October 8, 2013

DOC-UP provides stability, peace of mind

Misty Watson

— Michelle Trout was sleeping with a knife nearby, never knowing what was about to happen to her or her teenage son.

“We had to sleep in my truck in a truck stop,” Trout said. “I would pray overnight we didn’t get run off from there. I had to stay with some people who were alcoholics for a while, some who were violent. Some were horrible.”

Trout’s husband had left, leaving them homeless. She hadn’t been working when he left either.

Trout and her son bounced around from friend to friend trying to find someone who could help them. They weren’t eligible for help from many organizations.

But then a couple of nonprofits in the area referred her to DOC-UP (Dalton Organization of Churches United for People).

“When I got to DOC-UP, they were able to help me,” Trout said. “They helped me get into an apartment, get electricity turned on, and referred me to the Salvation Army who helped me with my rent.”

“It’s been wonderful,” she said. “I have a sense of stability now. My son does, too. It changes a lot, like the fear of not knowing where you are going to sleep night to night. ... Now I’m working. I’m blessed with a job at Catoosa Shutter (Company). Now I’m able to pay bills. I have peace of mind. I’m able to sleep at night. I’m not worried about where my knife is and if someone was going to come in on us in the middle of the night. It makes a big difference.”

DOC-UP is an ecumenical nonprofit that helps people with rent, utilities and prescription medications. Clients can receive help once a year for three years. It’s designed to help people with an income who have hit hard times. The organization is financially backed by 23 churches and several Sunday school classes.

“Praise God for DOC-UP,” Trout said. “I had been turned down by so many other organizations, I was hesitant at first. It worked out really well. They were completely awesome. No one in there was judging me because of my situation. It was like I was always told, ‘You can’t help someone who won’t help themselves.’ But here I was trying, and I couldn’t get the help I needed.”

DOC-UP assists approximately 1,700 families a year ranging from widows or widowers on a fixed income to mill workers who have been laid off for a week or two, families who’ve had major medical problems and even working professionals who have had unexpected expenses, said Ginny Bridges Ireland, executive director.

“These aren’t people who are unwilling to work,” Ireland said. “They’re living month to month. You have to have some kind of income to see us. We know that the money we give you keeps you stable. Most of us are only a paycheck away from being the same way.”

Ireland hopes that next week DOC-UP will be able to start seeing and helping even more residents in the area. The organization is moving from its current location on Valley Drive to 100 W. Gordon St. It will be open on Monday, closed Oct. 16 and 18, then reopen in its new location on Monday, Oct. 21. It will more than double its current space where it has been since 2002.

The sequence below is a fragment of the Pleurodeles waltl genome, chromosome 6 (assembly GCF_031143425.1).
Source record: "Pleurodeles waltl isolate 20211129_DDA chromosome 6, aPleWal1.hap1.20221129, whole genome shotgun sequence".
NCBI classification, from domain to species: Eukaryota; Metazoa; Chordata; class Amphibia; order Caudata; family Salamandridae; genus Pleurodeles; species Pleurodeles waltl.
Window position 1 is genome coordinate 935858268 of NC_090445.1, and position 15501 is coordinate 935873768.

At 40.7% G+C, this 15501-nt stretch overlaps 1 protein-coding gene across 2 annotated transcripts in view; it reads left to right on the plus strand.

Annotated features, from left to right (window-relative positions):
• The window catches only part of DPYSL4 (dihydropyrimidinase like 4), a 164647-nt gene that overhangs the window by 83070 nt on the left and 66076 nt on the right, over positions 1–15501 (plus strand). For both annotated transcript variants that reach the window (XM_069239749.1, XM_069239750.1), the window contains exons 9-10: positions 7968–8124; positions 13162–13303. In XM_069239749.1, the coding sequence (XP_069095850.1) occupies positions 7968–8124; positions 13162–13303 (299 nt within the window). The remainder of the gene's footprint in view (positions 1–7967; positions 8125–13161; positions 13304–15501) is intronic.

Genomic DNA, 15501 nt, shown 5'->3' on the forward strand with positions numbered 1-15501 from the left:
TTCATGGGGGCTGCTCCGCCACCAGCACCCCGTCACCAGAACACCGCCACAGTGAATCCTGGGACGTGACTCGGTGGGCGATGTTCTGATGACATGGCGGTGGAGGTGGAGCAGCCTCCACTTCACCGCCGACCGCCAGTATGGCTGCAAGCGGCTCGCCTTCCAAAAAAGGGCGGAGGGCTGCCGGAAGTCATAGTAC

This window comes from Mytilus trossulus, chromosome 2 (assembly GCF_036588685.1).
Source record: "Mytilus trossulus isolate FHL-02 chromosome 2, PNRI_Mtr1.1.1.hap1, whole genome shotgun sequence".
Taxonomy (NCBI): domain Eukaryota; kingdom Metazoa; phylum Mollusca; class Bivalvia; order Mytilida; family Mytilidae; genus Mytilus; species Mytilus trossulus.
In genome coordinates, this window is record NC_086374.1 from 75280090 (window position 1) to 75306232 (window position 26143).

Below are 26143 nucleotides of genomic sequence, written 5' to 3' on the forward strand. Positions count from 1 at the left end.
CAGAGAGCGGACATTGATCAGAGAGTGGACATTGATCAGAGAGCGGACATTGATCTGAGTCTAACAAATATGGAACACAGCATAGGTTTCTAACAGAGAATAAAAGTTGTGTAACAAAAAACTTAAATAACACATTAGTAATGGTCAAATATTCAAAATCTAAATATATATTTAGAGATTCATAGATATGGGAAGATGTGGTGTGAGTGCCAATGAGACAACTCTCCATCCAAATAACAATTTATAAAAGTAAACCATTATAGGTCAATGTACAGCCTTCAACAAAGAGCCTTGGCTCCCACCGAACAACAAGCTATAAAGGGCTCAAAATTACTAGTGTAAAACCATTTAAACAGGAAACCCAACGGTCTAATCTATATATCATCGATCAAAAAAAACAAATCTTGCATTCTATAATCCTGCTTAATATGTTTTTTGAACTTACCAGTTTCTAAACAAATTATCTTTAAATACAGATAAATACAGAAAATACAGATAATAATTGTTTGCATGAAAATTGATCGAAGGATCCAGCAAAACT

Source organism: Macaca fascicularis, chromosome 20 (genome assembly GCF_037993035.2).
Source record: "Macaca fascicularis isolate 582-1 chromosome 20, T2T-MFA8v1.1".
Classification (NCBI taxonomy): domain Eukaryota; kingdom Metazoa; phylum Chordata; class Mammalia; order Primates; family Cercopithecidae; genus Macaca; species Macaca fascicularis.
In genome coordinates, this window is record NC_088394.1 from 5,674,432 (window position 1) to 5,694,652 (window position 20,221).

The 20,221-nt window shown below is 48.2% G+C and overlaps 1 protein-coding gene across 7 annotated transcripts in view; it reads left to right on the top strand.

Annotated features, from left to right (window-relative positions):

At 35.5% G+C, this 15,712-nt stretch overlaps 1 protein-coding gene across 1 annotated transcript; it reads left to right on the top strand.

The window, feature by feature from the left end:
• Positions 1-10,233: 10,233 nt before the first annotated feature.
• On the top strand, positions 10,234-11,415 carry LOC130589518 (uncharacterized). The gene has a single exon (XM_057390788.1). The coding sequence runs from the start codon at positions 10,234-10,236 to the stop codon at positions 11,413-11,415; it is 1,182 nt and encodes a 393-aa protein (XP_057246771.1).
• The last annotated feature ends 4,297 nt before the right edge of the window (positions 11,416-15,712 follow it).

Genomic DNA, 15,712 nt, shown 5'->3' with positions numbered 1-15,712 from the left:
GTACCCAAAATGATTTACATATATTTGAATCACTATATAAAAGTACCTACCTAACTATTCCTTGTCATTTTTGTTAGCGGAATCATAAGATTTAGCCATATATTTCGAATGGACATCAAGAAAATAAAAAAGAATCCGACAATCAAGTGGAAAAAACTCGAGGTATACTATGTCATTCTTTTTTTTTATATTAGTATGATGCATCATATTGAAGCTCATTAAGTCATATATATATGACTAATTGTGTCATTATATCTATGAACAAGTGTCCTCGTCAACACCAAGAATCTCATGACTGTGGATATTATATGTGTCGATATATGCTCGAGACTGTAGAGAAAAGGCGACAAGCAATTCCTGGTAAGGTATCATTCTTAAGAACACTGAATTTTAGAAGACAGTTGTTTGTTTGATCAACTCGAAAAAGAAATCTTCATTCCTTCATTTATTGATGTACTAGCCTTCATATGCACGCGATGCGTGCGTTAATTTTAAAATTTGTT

“When space is limited, services are limited,” Ireland said. “We knew if we were going to grow we had to have more space.”

The DOC-UP office currently is in one half of a duplex and has two interview rooms. It was provided by Dalton First United Methodist Church.

“First United Methodist Church has taken care of us,” Ireland said. “They have given us a home and have been a major financial supporter as well.”

The new location is being provided by Rock Bridge Community Church, another supporter. It is the church’s former offices. The organization will remain an independently governing agency.

There will be four interview rooms, the new location is more handicapped accessible, and there will be a meeting area that can seat approximately 100, meaning DOC-UP can serve more people while expanding services. The new meeting room will hopefully provide a place for classes such as those offered by Sharing is Caring, where people take classes, then use their completion certificate to shop for toys at Christmas.

The new location will also have space for a computer to assist with job searches and applications. All the new services and space means the agency needs more volunteers.

“I don’t think Dalton is aware of how pervasive poverty is,” Ireland said. “It’s not just the homeless. Some have had one crisis too many ... With all the rain we’ve had this year, a lot of outdoor workers are not getting as many hours. If they have nowhere to turn, no family to help, it could be disastrous.”

DOC-UP works closely with other nonprofit agencies to make sure people are receiving the help they need, and also to make sure people aren’t abusing the system.

“We want to help people become self-sufficient, not do for someone what they can do for themselves,” Ireland said. “Clients can see us once a year for three years. If you’re not on your feet by then, we can’t help you. We want people to be self-sustaining.”

The Dalton area has been hit hard by the unstable economy, and Ireland believes without agencies like DOC-UP and the other nonprofits, many people in the community would be in much worse shape.

“If you’re in trouble, Dalton is a good place to be,” she said. “People care. All of your needs can be met if you’re willing to work and have motivation.”